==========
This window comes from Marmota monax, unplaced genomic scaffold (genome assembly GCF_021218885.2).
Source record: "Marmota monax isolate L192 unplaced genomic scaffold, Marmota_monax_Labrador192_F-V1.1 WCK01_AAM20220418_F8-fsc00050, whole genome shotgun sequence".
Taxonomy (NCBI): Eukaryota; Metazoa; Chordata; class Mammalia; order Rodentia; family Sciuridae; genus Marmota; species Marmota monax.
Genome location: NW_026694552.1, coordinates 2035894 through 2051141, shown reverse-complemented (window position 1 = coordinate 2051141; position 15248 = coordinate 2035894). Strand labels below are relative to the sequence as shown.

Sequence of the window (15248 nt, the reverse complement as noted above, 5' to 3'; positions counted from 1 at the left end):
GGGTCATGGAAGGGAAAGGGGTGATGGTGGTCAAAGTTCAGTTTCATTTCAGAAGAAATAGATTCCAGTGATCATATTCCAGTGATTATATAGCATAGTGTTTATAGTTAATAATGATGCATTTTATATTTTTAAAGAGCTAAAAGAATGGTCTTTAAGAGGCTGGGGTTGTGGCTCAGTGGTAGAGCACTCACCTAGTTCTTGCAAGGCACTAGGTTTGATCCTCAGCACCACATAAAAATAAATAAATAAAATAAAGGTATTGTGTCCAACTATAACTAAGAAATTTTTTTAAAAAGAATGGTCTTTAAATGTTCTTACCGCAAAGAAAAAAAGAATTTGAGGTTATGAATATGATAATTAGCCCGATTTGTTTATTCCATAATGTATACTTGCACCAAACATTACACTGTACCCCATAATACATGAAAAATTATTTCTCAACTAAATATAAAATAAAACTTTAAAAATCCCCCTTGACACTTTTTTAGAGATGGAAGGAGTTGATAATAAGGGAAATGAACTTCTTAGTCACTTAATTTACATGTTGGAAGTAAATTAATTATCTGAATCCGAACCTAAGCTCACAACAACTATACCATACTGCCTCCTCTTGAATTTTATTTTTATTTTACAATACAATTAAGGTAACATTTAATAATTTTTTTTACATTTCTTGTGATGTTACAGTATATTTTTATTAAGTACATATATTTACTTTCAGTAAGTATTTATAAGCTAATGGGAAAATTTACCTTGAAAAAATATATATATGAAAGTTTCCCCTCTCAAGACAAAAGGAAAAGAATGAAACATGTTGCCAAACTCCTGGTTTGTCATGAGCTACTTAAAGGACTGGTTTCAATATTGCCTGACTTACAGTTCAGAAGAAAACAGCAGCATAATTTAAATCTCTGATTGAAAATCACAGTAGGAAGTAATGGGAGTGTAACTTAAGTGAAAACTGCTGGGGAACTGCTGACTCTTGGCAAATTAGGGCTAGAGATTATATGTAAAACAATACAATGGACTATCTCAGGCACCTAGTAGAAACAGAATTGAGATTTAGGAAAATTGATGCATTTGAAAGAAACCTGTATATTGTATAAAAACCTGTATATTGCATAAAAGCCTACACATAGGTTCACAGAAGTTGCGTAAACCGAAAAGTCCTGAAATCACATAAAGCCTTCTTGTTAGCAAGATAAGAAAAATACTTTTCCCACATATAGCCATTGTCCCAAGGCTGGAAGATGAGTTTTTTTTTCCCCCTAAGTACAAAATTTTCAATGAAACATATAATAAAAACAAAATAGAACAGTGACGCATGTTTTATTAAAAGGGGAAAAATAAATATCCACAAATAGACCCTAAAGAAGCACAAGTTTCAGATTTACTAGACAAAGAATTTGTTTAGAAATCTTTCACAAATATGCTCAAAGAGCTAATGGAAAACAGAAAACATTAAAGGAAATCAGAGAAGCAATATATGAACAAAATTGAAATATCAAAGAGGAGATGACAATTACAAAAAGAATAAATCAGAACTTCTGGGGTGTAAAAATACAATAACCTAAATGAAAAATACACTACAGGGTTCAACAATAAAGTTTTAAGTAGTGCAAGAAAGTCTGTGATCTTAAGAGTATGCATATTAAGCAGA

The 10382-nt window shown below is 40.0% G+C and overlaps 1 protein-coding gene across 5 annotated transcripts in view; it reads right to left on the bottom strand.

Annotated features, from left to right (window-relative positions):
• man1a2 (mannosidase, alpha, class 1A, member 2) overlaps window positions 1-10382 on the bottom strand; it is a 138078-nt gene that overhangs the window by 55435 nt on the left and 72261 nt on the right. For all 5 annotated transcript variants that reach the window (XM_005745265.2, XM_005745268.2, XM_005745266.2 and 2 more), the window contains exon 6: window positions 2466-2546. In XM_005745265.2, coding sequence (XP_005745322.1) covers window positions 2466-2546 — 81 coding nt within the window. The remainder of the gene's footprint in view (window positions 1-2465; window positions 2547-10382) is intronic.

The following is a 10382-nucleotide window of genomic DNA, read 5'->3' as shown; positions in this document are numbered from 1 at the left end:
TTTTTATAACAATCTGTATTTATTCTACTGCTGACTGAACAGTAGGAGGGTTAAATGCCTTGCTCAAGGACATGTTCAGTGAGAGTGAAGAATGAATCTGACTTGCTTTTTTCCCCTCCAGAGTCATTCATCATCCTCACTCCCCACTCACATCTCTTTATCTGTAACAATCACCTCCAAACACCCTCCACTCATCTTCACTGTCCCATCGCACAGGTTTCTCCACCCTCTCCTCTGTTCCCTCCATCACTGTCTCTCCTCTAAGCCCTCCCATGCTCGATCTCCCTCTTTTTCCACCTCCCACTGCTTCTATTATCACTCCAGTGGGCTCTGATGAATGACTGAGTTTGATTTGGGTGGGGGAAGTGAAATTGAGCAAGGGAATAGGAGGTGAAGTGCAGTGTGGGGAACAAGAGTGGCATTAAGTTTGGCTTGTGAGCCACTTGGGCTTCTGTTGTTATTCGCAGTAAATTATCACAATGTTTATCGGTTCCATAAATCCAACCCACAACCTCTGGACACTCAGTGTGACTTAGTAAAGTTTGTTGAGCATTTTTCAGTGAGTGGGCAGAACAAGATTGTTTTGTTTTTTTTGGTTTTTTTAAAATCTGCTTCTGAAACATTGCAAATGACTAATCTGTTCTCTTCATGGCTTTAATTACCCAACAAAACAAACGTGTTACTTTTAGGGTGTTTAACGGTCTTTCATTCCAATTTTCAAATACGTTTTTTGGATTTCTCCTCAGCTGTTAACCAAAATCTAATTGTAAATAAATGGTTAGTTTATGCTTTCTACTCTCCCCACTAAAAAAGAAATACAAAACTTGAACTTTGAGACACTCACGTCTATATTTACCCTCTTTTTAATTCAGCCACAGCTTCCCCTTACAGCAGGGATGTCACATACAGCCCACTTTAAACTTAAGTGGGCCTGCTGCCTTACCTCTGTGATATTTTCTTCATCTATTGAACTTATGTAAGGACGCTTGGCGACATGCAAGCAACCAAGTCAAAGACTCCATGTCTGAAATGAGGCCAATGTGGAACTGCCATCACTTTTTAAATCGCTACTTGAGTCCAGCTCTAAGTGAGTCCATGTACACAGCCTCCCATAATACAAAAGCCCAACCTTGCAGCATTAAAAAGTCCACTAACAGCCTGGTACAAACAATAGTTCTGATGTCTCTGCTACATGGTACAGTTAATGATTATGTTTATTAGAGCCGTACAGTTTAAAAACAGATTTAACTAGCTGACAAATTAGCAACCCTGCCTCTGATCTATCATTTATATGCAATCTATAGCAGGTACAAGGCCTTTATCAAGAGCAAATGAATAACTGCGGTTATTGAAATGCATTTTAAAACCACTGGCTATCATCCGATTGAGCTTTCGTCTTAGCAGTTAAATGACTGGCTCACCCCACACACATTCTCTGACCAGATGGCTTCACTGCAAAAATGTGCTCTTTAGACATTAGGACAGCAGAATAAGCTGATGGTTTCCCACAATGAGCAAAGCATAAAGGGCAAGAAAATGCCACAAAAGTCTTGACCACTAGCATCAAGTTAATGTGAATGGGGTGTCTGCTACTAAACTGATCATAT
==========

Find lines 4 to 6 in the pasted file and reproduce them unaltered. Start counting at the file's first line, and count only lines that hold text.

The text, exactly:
Genome location: NW_026694552.1, coordinates 2035894 through 2051141, shown reverse-complemented (window position 1 = coordinate 2051141; position 15248 = coordinate 2035894). Strand labels below are relative to the sequence as shown.

Sequence of the window (15248 nt, the reverse complement as noted above, 5' to 3'; positions counted from 1 at the left end):
GGGTCATGGAAGGGAAAGGGGTGATGGTGGTCAAAGTTCAGTTTCATTTCAGAAGAAATAGATTCCAGTGATCATATTCCAGTGATTATATAGCATAGTGTTTATAGTTAATAATGATGCATTTTATATTTTTAAAGAGCTAAAAGAATGGTCTTTAAGAGGCTGGGGTTGTGGCTCAGTGGTAGAGCACTCACCTAGTTCTTGCAAGGCACTAGGTTTGATCCTCAGCACCACATAAAAATAAATAAATAAAATAAAGGTATTGTGTCCAACTATAACTAAGAAATTTTTTTAAAAAGAATGGTCTTTAAATGTTCTTACCGCAAAGAAAAAAAGAATTTGAGGTTATGAATATGATAATTAGCCCGATTTGTTTATTCCATAATGTATACTTGCACCAAACATTACACTGTACCCCATAATACATGAAAAATTATTTCTCAACTAAATATAAAATAAAACTTTAAAAATCCCCCTTGACACTTTTTTAGAGATGGAAGGAGTTGATAATAAGGGAAATGAACTTCTTAGTCACTTAATTTACATGTTGGAAGTAAATTAATTATCTGAATCCGAACCTAAGCTCACAACAACTATACCATACTGCCTCCTCTTGAATTTTATTTTTATTTTACAATACAATTAAGGTAACATTTAATAATTTTTTTTACATTTCTTGTGATGTTACAGTATATTTTTATTAAGTACATATATTTACTTTCAGTAAGTATTTATAAGCTAATGGGAAAATTTACCTTGAAAAAATATATATATGAAAGTTTCCCCTCTCAAGACAAAAGGAAAAGAATGAAACATGTTGCCAAACTCCTGGTTTGTCATGAGCTACTTAAAGGACTGGTTTCAATATTGCCTGACTTACAGTTCAGAAGAAAACAGCAGCATAATTTAAATCTCTGATTGAAAATCACAGTAGGAAGTAATGGGAGTGTAACTTAAGTGAAAACTGCTGGGGAACTGCTGACTCTTGGCAAATTAGGGCTAGAGATTATATGTAAAACAATACAATGGACTATCTCAGGCACCTAGTAGAAACAGAATTGAGATTTAGGAAAATTGATGCATTTGAAAGAAACCTGTATATTGTATAAAAACCTGTATATTGCATAAAAGCCTACACATAGGTTCACAGAAGTTGCGTAAACCGAAAAGTCCTGAAATCACATAAAGCCTTCTTGTTAGCAAGATAAGAAAAATACTTTTCCCACATATAGCCATTGTCCCAAGGCTGGAAGATGAGTTTTTTTTTCCCCCTAAGTACAAAATTTTCAATGAAACATATAATAAAAACAAAATAGAACAGTGACGCATGTTTTATTAAAAGGGGAAAAATAAATATCCACAAATAGACCCTAAAGAAGCACAAGTTTCAGATTTACTAGACAAAGAATTTGTTTAGAAATCTTTCACAAATATGCTCAAAGAGCTAATGGAAAACAGAAAACATTAAAGGAAATCAGAGAAGCAATATATGAACAAAATTGAAATATCAAAGAGGAGATGACAATTACAAAAAGAATAAATCAGAACTTCTGGGGTGTAAAAATACAATAACCTAAATGAAAAATACACTACAGGGTTCAACAATAAAGTTTTAAGTAGTGCAAGAAAGTCTGTGATCTTAAGAGTATGCATATTAAGCAGA